- The students practiced responding to L2 questions with complete L2 answers.
- The students got rewarded every time they offered L2 answers.
Your approach to teaching a foreign language can have a huge difference in what your students experience in the L2 classroom. Your approach makes the difference between students thinking that it’s:
- challenging or easy.
- complicated or simple.
- overwhelming or exciting.
- work-intensive or second-nature.
- intentional or natural.
I’m starting to realize that foreign language teachers CAN structure an L2 learning environment to give students an experience of actually forgetting that they are learning a second language. If it’s done right, students can actually learn L2 without even trying to learn L2. (More on this in future blog posts)
My next blog posts will be like this one. I’ll give many additional examples of how to teach different verbs, L2 question words, subject pronouns, past, present and future tenses and more.
How about you? How do you make learning L2 grammar as easy and as natural as possible for your students. Leave comments below.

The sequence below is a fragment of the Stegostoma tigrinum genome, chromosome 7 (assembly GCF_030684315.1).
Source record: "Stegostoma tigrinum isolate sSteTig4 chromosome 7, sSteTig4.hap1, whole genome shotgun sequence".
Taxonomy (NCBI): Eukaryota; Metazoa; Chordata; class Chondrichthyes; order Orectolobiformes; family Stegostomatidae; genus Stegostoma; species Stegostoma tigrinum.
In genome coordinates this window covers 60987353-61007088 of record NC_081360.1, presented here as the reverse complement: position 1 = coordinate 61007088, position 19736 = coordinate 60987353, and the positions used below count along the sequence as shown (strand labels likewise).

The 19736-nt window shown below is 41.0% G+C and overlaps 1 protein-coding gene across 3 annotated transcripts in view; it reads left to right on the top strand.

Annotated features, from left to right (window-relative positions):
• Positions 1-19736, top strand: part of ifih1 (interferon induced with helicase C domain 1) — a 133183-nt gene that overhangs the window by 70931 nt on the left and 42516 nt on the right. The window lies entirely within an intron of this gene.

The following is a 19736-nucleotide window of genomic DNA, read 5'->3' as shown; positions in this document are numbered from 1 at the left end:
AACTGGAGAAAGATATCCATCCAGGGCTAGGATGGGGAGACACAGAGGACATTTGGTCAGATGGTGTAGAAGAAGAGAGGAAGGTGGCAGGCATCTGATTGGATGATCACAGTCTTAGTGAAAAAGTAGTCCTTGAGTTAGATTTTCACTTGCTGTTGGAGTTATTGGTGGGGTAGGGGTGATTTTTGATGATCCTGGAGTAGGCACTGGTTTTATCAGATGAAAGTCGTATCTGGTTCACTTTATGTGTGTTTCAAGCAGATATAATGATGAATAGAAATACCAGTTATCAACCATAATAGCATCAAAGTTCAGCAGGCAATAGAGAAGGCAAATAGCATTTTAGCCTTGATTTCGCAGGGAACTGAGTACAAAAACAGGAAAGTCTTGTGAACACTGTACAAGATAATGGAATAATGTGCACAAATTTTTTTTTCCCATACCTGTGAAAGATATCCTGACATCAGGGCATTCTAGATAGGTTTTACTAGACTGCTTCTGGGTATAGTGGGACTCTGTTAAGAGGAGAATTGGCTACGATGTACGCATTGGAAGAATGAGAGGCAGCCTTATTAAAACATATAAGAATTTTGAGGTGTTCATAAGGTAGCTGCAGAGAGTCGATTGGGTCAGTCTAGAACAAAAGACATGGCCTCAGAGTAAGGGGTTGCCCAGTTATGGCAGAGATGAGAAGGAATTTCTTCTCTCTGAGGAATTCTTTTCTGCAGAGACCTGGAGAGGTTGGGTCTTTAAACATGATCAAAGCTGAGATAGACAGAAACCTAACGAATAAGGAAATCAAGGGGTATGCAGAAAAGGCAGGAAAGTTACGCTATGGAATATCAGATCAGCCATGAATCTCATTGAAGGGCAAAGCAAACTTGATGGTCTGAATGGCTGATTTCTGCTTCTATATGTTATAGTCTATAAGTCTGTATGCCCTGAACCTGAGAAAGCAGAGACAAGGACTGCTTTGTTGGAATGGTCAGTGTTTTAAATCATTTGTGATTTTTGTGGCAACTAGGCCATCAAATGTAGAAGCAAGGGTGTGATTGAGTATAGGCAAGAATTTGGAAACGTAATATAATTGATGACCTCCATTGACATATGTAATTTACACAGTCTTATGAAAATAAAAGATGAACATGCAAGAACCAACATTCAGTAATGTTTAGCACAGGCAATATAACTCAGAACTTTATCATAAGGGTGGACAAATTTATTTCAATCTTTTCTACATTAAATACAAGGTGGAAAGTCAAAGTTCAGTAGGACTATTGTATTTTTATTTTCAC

See what others are saying about Tuesday’s Tips For Staying In The Target Language.
Señor Howard – www.SenorHoward.com/blog – @HolaSrHoward
Caleb Howard – www.SoMuchHope.com – @calhwrd
Your voice is valuable! Share your target language teaching experiences!
Leave comments below or add to the conversation on twitter by using #TL90plus (for “staying in the target language” comments) and/or #langchat (for general language teaching comments).
Part 1 – Step-By-Step Guide for Teaching Grammar In The Target Language: “To Have” and “To Want” Verbs
Part 2 – Step-By-Step Guide for Teaching Grammar In The Target Language: Introducing “To (NOT) Want”
Part 3 – Step-By-Step Guide for Teaching Grammar In The Target Language: Teaching How Change in Quantity Affects The L2 Sentence
Part 4 – Step-By-Step Guide for Teaching Grammar In The Target Language: Teaching Future Tense of “To Eat”
Part 5 – Step-By-Step Guide for Teaching Grammar In The Target Language: Teaching Past Tense of “To Eat”